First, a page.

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Looks Like The Mets Messed Up The Harvey Decision

While the Mets are trying to pull out all the stops against a Marlins team actively trying to lose games, over in Cincinnati, it seems Matt Harvey is starting to put things together.

Over his last three starts, Harvey has been terrific pitching to a 1.47 ERA, 0.818 WHIP, and a 7.0 K/BB ratio.  Over these starts, opposing batters are hitting just .200/.257/.231 against the Dark Knight.  What makes these starts all the more impressive is when you consider they have come against the Cubs, Braves, and Brewers.

That’s three quality offensive opponents in games all started in hitter’s parks.

But it’s more than just the opponents and the results.  His velocity and control are back.  As already noted, Harvey is no longer walking batters, and apparently, he’s not leaving the ball in a position to be teed up by opposing batters:

According to Brooks Baseball, Harvey is back to throwing 95+ with a slider near 90.  Before getting traded to the Reds, Harvey was missing a tick or two on all of his pitches.  In some of his outings, he had nothing but guts out there.

As noted by C. Trent Rosencrans of The Athletic, Harvey says he is feeling better than at any time since 2013.  That’s notable because in 2013, he had Tommy John and in 2016 he was diagnosed with Thoracic Outlet Syndrome.

That could partially because the Mets never really let Harvey get back to full strength post TOS surgery.  It also could be because Harvey always believed he was getting better and getting there.  It just so happened that has actually proven true with the Reds.

Maybe the credit should go to Reds interim pitching coach Danny Darwin and an assistant pitching coach Ted Power.  The duo, especially Darwin, are beginning to get credit for helping turn not just Harvey around, but also what was once considered a bad Reds pitching staff.

That’s not a criticism of Mickey Callaway and Dave Eiland.  After all, the Mets duo has helped Jacob deGromreach another level in his game.  They have also seen Zack Wheeler and Steven Matz possibly turn the corner in their careers becoming more reliably and healthy starters.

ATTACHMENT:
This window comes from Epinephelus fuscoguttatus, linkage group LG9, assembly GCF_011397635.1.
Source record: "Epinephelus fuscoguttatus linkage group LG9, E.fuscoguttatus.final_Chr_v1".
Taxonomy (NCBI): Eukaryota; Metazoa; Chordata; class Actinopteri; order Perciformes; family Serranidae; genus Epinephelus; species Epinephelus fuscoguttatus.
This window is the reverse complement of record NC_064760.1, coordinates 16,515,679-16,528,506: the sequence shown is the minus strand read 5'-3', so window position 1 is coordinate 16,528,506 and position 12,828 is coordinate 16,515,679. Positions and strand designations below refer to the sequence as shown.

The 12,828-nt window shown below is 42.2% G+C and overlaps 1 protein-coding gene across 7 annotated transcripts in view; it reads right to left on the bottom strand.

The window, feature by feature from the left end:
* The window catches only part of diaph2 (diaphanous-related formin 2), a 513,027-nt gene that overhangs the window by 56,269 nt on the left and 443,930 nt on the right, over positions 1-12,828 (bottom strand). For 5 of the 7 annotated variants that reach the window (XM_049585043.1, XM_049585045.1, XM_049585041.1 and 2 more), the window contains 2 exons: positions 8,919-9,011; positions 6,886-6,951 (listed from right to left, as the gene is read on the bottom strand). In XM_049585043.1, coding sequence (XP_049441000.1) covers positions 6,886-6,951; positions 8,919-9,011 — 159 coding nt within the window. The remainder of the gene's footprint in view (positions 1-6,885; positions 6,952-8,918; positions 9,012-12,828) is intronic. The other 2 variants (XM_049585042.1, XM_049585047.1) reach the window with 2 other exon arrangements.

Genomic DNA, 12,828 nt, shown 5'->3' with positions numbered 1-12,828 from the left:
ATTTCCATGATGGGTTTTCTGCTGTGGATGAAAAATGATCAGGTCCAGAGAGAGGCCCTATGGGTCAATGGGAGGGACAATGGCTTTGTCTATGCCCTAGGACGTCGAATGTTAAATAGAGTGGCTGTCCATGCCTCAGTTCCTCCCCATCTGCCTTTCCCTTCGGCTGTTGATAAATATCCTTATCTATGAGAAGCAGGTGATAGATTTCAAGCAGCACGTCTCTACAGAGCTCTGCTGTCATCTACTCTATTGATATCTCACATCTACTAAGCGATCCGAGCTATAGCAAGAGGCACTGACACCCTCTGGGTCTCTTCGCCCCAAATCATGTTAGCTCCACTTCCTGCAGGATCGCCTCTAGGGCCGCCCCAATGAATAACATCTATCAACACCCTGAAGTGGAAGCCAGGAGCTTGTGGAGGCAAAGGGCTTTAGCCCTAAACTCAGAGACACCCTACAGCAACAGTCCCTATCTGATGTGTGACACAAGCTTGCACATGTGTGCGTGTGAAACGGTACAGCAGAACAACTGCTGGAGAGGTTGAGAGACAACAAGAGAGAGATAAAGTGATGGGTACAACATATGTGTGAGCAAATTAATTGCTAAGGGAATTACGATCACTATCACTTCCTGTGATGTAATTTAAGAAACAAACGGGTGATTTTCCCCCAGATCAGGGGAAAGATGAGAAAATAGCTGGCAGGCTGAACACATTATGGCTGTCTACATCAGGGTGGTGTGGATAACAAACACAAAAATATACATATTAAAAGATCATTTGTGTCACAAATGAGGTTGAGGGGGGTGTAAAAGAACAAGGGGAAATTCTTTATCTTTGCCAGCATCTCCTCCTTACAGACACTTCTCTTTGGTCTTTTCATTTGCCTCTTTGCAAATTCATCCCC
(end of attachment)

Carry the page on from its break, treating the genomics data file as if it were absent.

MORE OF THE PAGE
What it is an indictment upon is the Mets patience and their ability to properly evaluate their own players.  After all, Harvey’s spot in the rotation was effectively taken over by Jason Vargas to be an effective starter this season.  Therein lies the problem.

To that point, here’s the series of transactions and moves the Mets made immediately after designating Harvey for assignment:

Since that time, the Mets have designated both Robles and Conlon for assignment.  We’ve also seen the Mets give chances to Buddy Baumann, Scott Copeland, and Chris Beck.  At a minimum, this is really bizarre roster management, and you have to question what the Mets saw in Baumann, Copeland, and Beck that they didn’t see in Harvey.

Even if you invoke all the Justin Turner non-tender defenses (wouldn’t happen here and the like), that doesn’t mean getting rid of Harvey was the right decision.

It’s not the right decision when you look at the pitchers who have made appearances and struggled in his stead.  It’s not he right decision when you consider the team miscalculated on whether Harvey had something left in the tank.  Really, they miscalculated on his being a disruption.

Since his being traded, the Mets are 14-30 (.318).  They just had a 5-21 month.  On the other hand, the Reds 26-19, and they were 15-11 in June.

Overall, both the Mets and Reds are sellers, and right now the key difference between them is as a result of the deal, the Mets will be looking for someone to take Devin Mesoracowhereas the Reds will have Harvey, who is suddenly a pitcher who is building up trade value.

In the end, it’s funny.  Harvey was partially traded to remove a distraction to help them win ballgames.  In fact, in pure Metsian fashion, the opposite happened.  They fell apart with his replacement in the rotation, Vargas, going 2-6 with an 8.60 ERA and a 1.832 WHIP.

10 thoughts on “Looks Like The Mets Messed Up The Harvey Decision”

  1. Luis says:

    I am glad Harvey is pitching well, but there has been only a small difference in his pitching with the Mets and now the Reds. He has benefitted from the Reds SUPERIOR defense, as he has given up some ROCKETS that have been run down by Hamilton and Duval..He HAS kept the ball out of the middle of the zone better, but his stuff is not really any better, and there is no way he would have made that improvement in NY..

    1. metsdaddy says:

      Let’s say you’re right.

      Is he still better than Vargas, Conlon, Baumann, Flexen, Oswalt, Beck, Blevins, etc

      That right there is the test

  2. OldBackstop says: